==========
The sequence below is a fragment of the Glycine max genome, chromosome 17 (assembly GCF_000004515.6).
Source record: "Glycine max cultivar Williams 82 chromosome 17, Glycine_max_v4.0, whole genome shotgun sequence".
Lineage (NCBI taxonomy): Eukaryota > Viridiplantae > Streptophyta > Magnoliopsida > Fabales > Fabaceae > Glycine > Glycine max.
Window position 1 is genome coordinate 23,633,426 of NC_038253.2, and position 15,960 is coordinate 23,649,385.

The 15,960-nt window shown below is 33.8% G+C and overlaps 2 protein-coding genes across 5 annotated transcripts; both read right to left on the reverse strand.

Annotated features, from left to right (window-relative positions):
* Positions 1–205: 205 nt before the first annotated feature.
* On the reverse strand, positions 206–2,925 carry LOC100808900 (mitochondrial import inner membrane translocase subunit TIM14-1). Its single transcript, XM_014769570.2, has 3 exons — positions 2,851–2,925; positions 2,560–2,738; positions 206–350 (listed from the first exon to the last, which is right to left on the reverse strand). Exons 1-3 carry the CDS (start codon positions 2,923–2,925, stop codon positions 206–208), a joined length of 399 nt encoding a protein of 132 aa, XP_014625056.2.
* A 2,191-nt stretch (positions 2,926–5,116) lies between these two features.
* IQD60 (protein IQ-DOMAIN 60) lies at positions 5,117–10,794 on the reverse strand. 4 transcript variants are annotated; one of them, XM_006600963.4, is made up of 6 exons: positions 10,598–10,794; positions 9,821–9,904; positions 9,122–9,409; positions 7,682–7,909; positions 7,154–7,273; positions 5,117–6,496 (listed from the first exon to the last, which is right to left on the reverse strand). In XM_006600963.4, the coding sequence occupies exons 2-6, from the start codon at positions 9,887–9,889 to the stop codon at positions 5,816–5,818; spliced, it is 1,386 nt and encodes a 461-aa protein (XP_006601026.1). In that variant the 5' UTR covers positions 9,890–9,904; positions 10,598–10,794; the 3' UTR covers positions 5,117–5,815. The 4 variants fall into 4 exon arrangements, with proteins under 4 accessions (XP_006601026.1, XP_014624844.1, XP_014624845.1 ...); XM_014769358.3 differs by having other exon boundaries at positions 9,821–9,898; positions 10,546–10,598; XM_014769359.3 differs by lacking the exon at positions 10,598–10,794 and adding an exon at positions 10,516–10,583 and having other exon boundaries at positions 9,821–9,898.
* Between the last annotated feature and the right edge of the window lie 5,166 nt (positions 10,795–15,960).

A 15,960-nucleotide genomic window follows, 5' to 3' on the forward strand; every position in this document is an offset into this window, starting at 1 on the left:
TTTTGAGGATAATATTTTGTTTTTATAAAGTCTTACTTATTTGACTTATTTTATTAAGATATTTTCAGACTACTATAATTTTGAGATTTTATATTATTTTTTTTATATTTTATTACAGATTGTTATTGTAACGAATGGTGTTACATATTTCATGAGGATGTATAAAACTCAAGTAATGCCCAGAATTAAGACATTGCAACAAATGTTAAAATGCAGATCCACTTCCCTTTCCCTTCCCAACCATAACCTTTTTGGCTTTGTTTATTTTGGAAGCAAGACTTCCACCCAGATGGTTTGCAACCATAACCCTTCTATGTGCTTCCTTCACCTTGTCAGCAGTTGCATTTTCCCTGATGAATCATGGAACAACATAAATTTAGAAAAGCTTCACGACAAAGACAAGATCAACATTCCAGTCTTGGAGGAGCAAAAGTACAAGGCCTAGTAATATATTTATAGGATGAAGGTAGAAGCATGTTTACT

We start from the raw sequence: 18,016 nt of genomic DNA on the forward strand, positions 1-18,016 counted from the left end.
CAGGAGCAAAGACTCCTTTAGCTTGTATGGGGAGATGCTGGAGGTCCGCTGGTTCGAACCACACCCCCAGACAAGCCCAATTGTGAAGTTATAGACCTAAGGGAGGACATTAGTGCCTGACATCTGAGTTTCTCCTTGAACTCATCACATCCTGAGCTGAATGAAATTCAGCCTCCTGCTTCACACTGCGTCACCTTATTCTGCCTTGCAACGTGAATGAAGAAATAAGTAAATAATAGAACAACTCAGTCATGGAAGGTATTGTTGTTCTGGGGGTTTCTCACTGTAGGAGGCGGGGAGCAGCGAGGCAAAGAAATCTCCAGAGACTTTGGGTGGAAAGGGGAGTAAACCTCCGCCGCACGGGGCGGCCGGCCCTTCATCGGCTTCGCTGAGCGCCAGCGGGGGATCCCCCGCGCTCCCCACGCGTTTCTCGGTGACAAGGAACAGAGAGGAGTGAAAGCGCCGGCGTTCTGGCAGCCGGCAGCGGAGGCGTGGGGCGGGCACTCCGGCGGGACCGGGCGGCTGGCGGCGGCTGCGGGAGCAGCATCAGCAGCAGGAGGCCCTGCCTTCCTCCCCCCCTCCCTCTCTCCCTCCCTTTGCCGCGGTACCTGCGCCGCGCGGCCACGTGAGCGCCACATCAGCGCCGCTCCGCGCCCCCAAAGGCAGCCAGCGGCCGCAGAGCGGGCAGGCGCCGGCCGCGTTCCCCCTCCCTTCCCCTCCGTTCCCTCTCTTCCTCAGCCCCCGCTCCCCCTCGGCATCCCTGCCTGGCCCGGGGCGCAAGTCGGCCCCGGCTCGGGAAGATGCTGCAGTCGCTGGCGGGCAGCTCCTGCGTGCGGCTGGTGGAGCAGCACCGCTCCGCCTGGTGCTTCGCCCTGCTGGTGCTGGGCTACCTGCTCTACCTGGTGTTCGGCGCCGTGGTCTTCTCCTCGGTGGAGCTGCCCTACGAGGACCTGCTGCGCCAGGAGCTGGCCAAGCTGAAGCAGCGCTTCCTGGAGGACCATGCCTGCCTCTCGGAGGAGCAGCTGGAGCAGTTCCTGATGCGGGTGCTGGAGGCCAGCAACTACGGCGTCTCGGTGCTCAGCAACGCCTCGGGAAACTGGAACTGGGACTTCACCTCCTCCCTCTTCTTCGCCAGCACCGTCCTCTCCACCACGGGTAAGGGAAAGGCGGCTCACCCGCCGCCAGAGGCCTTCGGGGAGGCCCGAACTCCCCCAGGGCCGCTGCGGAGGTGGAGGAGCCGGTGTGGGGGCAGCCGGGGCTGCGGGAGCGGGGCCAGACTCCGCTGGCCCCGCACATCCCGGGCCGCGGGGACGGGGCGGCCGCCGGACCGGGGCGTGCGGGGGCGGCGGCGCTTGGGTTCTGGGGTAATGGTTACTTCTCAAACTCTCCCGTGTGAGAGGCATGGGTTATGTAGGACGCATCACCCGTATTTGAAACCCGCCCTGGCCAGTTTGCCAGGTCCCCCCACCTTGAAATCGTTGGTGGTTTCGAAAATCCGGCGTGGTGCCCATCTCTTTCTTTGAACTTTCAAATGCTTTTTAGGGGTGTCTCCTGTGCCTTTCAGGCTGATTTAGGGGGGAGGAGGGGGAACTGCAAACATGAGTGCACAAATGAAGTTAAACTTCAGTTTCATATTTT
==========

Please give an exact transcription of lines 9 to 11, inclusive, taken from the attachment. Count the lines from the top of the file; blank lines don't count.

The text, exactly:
* A 2,191-nt stretch (positions 2,926–5,116) lies between these two features.
* IQD60 (protein IQ-DOMAIN 60) lies at positions 5,117–10,794 on the reverse strand. 4 transcript variants are annotated; one of them, XM_006600963.4, is made up of 6 exons: positions 10,598–10,794; positions 9,821–9,904; positions 9,122–9,409; positions 7,682–7,909; positions 7,154–7,273; positions 5,117–6,496 (listed from the first exon to the last, which is right to left on the reverse strand). In XM_006600963.4, the coding sequence occupies exons 2-6, from the start codon at positions 9,887–9,889 to the stop codon at positions 5,816–5,818; spliced, it is 1,386 nt and encodes a 461-aa protein (XP_006601026.1). In that variant the 5' UTR covers positions 9,890–9,904; positions 10,598–10,794; the 3' UTR covers positions 5,117–5,815. The 4 variants fall into 4 exon arrangements, with proteins under 4 accessions (XP_006601026.1, XP_014624844.1, XP_014624845.1 ...); XM_014769358.3 differs by having other exon boundaries at positions 9,821–9,898; positions 10,546–10,598; XM_014769359.3 differs by lacking the exon at positions 10,598–10,794 and adding an exon at positions 10,516–10,583 and having other exon boundaries at positions 9,821–9,898.
* Between the last annotated feature and the right edge of the window lie 5,166 nt (positions 10,795–15,960).